Once I realized that I didn’t “just know” what my gender was I began to investigate what that meant for my gender identity. Before I thought gender was just an advertiser’s gimmick based on what parts you were born with and what gender roles you’d be expected to engage in when you grew up. Girl’s played with dolls because they were expected to raise kids and boys played with trucks because trucks were cool, I guess. It didn’t matter because all the kids would say that they only played with their demographic specific toys but I knew they secretly played with both because, come on, toys are toys and trucks were cool. I didn’t play with either actually. Once I discovered books I had absolutely little interest in anything else.

Once I realized that gender wasn’t a marketing tactic and an actual inherent part of the identity I confirmed what I had known all along. I wasn’t a boy or a girl. Some of my earliest memories are from the 1st grade. When another first grader asked me what my favorite color was I didn’t want to say “blue” because that’s the boys’ color and I didn’t want to say “pink” because that was too girly so I mixed the two together like the little genius that I was and picked “purple”. (my favorite color is actually blue, but I pretty much love all the cool colors on the color-wheel)

I didn’t like playing with boys or girls. Boys were too competitive and unless you could fight your way to the top of the pecking order it wasn’t worth the fuss. Girls always had one lead bitch telling everybody what to do and I wasn’t about that life. So, I played by myself. I must have looked pitiful because one of the teachers would always talk to me. So instead of engaging with kids my own age I began conversing with adults early on and this made me more mature than my classmates which in turn only served to alienate me more. In simple words, I would say that growing up without a gender made me grow up quickly and solitary.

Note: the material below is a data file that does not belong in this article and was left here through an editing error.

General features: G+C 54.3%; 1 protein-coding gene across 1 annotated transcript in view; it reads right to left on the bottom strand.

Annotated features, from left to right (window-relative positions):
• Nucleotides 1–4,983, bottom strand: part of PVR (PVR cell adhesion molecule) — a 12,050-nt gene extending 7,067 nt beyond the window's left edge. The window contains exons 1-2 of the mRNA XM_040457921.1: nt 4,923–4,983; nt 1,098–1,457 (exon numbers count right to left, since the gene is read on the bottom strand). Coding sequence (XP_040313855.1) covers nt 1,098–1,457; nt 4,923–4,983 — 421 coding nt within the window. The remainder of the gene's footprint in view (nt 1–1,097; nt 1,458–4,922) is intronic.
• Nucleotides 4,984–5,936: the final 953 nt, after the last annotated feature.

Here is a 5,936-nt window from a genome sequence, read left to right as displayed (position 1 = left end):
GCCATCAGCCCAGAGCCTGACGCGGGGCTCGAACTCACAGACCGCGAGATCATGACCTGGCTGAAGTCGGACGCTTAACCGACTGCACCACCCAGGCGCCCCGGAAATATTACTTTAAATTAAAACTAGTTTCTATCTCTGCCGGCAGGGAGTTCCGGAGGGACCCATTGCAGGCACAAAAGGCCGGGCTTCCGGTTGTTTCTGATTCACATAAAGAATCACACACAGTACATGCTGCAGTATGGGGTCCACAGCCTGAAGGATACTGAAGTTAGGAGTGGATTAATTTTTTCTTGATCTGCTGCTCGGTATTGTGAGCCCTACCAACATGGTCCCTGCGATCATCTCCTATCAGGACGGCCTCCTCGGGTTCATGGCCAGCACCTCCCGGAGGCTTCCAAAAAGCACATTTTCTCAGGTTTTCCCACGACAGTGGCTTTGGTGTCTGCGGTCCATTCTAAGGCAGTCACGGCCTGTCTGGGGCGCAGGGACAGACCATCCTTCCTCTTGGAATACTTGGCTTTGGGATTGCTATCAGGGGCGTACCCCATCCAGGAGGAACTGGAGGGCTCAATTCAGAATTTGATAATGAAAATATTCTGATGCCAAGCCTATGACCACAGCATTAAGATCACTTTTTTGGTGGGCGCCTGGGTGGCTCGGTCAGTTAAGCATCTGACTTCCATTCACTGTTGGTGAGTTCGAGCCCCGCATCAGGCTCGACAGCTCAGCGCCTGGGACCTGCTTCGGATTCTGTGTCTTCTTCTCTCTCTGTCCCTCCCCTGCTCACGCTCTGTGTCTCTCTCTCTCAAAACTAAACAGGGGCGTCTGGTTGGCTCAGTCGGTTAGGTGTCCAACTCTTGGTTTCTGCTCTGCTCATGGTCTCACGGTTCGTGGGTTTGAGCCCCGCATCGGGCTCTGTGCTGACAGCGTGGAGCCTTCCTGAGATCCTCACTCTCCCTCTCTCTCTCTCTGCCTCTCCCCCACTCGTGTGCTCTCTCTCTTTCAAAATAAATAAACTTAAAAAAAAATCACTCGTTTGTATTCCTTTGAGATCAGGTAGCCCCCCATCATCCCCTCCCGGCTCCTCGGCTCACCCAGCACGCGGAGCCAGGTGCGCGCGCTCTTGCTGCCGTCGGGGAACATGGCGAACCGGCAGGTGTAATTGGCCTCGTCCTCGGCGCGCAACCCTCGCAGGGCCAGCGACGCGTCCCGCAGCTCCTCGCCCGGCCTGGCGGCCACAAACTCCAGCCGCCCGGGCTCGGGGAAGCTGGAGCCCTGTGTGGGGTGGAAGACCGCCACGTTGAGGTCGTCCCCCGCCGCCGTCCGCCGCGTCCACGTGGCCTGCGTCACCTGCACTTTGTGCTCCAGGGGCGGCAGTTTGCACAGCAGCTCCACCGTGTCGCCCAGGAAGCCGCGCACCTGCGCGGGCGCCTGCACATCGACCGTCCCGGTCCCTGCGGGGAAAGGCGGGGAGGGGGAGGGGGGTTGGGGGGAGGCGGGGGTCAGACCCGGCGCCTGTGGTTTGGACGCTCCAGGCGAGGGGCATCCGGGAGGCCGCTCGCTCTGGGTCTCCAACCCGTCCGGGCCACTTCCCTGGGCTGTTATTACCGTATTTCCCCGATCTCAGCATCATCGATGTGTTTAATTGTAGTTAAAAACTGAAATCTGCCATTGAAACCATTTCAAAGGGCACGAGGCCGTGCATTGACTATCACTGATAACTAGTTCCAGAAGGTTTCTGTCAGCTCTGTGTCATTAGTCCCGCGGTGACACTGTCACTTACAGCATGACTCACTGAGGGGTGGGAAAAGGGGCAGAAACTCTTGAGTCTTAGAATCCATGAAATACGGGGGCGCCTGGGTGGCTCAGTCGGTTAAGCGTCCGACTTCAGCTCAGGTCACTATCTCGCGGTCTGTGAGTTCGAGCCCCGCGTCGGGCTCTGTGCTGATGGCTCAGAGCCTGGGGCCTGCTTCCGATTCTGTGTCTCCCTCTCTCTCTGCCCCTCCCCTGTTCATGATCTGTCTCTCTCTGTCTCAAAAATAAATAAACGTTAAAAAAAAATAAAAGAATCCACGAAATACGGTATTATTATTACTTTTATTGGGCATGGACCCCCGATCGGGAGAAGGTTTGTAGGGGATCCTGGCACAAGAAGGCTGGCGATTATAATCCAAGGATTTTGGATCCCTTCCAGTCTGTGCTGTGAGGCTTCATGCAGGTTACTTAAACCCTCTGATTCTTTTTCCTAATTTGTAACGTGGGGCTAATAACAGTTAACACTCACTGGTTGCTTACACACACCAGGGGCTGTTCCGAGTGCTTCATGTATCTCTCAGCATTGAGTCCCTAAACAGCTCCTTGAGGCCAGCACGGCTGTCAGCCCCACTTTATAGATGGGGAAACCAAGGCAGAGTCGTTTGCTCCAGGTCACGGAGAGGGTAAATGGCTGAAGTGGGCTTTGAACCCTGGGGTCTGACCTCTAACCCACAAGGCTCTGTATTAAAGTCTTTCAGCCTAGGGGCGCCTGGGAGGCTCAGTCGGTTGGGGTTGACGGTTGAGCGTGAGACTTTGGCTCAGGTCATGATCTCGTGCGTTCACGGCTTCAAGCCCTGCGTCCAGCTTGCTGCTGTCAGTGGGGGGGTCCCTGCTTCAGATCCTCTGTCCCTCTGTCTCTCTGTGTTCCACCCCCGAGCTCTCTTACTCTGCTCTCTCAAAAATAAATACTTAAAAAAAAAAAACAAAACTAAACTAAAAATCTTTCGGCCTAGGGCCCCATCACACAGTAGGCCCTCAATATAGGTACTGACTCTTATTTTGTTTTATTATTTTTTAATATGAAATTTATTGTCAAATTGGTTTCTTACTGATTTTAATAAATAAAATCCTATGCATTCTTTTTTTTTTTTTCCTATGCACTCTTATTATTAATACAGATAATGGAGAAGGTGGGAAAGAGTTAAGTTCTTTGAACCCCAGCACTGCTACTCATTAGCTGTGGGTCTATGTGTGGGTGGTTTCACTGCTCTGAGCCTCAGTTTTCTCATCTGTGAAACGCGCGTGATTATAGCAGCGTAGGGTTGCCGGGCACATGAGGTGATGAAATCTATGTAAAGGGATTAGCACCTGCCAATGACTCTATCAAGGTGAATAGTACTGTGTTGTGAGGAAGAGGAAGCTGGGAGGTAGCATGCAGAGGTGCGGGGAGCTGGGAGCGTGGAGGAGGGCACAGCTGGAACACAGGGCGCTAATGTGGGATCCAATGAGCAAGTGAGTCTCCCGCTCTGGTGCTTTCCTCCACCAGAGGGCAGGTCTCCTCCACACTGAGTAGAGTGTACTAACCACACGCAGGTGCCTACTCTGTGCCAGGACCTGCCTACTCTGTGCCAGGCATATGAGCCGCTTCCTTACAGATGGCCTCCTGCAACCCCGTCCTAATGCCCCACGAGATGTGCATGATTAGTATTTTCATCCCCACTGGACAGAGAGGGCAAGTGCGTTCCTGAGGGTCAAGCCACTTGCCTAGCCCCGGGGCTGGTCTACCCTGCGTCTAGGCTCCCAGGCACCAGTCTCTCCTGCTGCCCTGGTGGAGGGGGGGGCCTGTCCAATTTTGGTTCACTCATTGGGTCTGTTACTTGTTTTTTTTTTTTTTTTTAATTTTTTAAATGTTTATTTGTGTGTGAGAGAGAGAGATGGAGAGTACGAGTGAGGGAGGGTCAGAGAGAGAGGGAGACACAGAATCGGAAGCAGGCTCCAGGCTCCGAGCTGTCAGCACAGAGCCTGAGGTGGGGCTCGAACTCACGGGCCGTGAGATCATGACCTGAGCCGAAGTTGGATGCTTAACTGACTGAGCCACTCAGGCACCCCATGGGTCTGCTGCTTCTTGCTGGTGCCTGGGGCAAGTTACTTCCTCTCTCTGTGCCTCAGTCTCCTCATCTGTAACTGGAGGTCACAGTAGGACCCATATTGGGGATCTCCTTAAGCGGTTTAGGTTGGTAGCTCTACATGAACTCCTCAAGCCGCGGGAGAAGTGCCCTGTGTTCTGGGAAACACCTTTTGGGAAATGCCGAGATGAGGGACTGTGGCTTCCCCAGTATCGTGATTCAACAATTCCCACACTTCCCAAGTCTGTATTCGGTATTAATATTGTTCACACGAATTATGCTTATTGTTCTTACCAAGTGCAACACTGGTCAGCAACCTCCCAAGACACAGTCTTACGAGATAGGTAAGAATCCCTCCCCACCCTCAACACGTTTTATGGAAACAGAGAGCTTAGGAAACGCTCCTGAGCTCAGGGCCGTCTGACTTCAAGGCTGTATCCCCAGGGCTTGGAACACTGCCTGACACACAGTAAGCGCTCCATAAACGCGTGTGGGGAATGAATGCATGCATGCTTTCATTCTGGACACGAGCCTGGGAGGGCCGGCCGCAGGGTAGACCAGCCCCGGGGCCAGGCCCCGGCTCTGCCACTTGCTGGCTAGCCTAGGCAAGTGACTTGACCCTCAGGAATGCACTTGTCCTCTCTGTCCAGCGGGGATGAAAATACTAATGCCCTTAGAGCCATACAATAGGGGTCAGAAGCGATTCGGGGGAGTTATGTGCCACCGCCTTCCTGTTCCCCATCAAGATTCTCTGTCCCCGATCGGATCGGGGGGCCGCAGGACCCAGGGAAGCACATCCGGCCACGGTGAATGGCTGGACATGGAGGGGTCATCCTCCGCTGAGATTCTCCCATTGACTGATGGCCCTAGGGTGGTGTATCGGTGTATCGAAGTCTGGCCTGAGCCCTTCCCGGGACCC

But the teacher who would take the time to talk to me also lived right down the street so when I moved away next year they gave me the best company of all, a book.

My Gender is Like a Rose (The Importance of Context from a Linguistic Perspective)

The very first thing I was taught about linguistics is “language is arbitrary” meaning words have no meaning; we give words meaning. Take the word “cat”, for example, there is nothing about the sounds kuh-ah-tuh that suggests anything about a small creature that meows. Then there is the word “mouse”. Is it a “click” mouse or a “squeak” mouse? We can’t know without context. Words are arbitrary and it is only after we understand that language and words are arbitrary that we can attempt to master them.

Continue reading “My Gender is Like a Rose (The Importance of Context from a Linguistic Perspective)”